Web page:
As this ParentCentral article states, the McGuinty government has just flip-flopped on another major promise. Yet, I have to admit that even I was surprised to hear that the Ontario Liberals will be withdrawing the demand that Ontario public school boards run before and after school day care programs — meant to operate in conjunction with the full-day kindergarten, now called the Early Learning Program (ELP).  (H/T Catherine).

Remember, it was only a year ago that the ELP was announced with great fan fare — something I, and other CotM regulars, were sceptical about all along. First, parents already had day care arrangements. Second, existing private and non-profit day care operators were going to be put out of business. Third, it was going to cost billions of additional tax dollars, in the middle of a recession, for more teachers and Early Childhood Educators. And, fourth, and just as important as the other reasons, it became obvious very early on that many communities, particularly rural jurisdictions, simply didn’t want to change the services they already offered.

So, what brought on this policy in the first place? Well, we need look no further than the Charles Pascal report. As the province’s “Early Learning Advisor,” he recommended that schools become community hubs by providing early learning from birth right through to full-day schooling.  For Dr. Pascal’s specific guidelines, simply click on the “early learning summary of evidence” highlighted link.

Now, to be fair, its true that some public boards of education will simply continue to run their before and after school day care programs because they are already operated by for-profit or non-profit day care groups (like the WMCA).  However, the boards won’t be compelled to set up an entirely new infrastructure and the human resources that would go with it.

Now, the big question is:  Going into 2011 and the looming Ontario election, will this flip-flop help the Ontario Liberals? No, it won’t. In fact, my guess is that, given the majority of the comments at ParentCentral, it will actually do just the opposite. People are just plain fed up with the so-called “education” premier and a government that only knows how to tax, spend money and make changes, all the while assuming Ontarians are patient and have bottomless pockets of cash.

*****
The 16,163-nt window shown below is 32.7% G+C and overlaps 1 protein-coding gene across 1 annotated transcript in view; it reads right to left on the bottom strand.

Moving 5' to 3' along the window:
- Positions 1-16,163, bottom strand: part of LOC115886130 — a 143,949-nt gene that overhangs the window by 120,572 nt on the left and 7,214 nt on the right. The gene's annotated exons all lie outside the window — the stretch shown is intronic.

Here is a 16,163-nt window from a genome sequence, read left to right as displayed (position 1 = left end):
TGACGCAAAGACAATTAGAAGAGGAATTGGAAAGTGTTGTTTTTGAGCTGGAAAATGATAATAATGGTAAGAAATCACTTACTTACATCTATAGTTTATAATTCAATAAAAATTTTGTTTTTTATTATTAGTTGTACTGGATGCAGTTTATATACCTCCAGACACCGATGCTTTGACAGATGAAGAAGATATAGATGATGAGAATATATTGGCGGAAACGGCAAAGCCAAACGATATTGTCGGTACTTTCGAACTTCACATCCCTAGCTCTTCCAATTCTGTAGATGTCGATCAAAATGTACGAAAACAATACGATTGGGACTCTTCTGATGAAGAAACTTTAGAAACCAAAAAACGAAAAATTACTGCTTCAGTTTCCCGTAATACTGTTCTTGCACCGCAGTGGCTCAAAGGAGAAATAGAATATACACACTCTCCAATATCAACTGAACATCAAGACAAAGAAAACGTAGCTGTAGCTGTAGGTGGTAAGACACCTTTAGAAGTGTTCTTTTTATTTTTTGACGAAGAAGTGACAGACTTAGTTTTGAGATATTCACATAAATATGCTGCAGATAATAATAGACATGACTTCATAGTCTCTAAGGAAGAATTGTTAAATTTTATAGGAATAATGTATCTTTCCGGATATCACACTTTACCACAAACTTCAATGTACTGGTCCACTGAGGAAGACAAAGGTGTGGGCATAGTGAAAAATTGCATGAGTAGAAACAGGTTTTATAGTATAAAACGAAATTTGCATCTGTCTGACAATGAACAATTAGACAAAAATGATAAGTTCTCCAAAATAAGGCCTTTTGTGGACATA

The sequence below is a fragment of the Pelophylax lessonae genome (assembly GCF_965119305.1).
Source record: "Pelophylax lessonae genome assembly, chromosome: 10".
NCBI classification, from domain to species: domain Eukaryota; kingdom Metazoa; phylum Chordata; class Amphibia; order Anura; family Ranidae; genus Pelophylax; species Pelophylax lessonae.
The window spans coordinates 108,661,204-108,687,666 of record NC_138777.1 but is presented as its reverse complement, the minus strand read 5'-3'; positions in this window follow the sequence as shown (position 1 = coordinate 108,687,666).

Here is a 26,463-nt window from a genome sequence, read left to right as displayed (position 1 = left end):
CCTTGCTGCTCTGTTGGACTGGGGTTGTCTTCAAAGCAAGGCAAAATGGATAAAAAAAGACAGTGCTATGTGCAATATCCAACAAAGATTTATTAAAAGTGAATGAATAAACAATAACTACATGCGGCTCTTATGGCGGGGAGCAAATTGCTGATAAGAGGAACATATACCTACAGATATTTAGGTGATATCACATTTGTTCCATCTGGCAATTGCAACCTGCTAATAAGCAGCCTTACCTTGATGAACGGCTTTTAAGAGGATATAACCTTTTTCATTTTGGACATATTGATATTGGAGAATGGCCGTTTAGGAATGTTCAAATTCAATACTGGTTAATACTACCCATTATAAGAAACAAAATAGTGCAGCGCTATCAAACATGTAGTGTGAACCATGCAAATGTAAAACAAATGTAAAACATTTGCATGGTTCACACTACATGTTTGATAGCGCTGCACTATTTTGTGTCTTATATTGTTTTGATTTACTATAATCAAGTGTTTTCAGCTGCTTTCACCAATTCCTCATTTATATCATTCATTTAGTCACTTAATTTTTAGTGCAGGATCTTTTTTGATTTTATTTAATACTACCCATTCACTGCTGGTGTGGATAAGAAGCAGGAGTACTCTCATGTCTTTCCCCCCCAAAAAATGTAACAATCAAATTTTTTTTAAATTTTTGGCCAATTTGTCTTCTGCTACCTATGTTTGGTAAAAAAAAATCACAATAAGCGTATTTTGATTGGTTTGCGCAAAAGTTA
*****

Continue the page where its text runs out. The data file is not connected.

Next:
Well, given that this turn-around is going to disrupt thousands of lives, it’s probably the last straw that will almost certainly guarantee a change of government in October of 2011 — to the Ontario PC Party.

Oh, and one more thing. Given that Ontario PC Leader, Tim Hudak made it clear, that eliminating the before and after day care component of the ELP was exactly what his government would do, if elected, we can almost guarantee that the PC Party will not release an election platform any time soon. Because, to do so would simply ensure that the Ontario Liberals either criticize its policy ideas or steal them outright.

Would Hudak’s Ont PC’s provide real choice re kindergarten?

Interesting that in ParentCentral.ca magazine,  the Ontario McGuinty Liberals are now trying to convince parents that they actually do have a “choice” regarding participation in the full-day kindergarten. Clearly that is not the case at all. In fact, their options are only that their young children either attend or not attend — since kindergarten is not compulsory in Ontario. Some choice that is. In fact, that is no choice at all. Parents either do it the McGuinty government’s way or not at all.

Instead, choice should have been half-day versus full-day kindergarten — which was what Premier Dalton McGuinty originally promised. Meaning, another broken promise.  Well, if the mayoralty race in Toronto is any indication, Ontarians are not going to simply say “okay sir, anything you say sir.” Meaning, the Ontario Liberals are going to go down to defeat in the provincial election of October 2011 in a big way — a way that they, in their current mode of arrogance and entitlement, simply seem to have no idea how bad it is going to be.  
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ETFO campaign for ECE a conflict of interest?

Whether the acronym is ECE, which stands for “Early Childhood Educator” or ELE “Early Learning Educator,” those individuals who are trained to teach children under the age of five are going to be the glue that holds the new Ontario early learning program (ELP) or full-day JK/SK program together.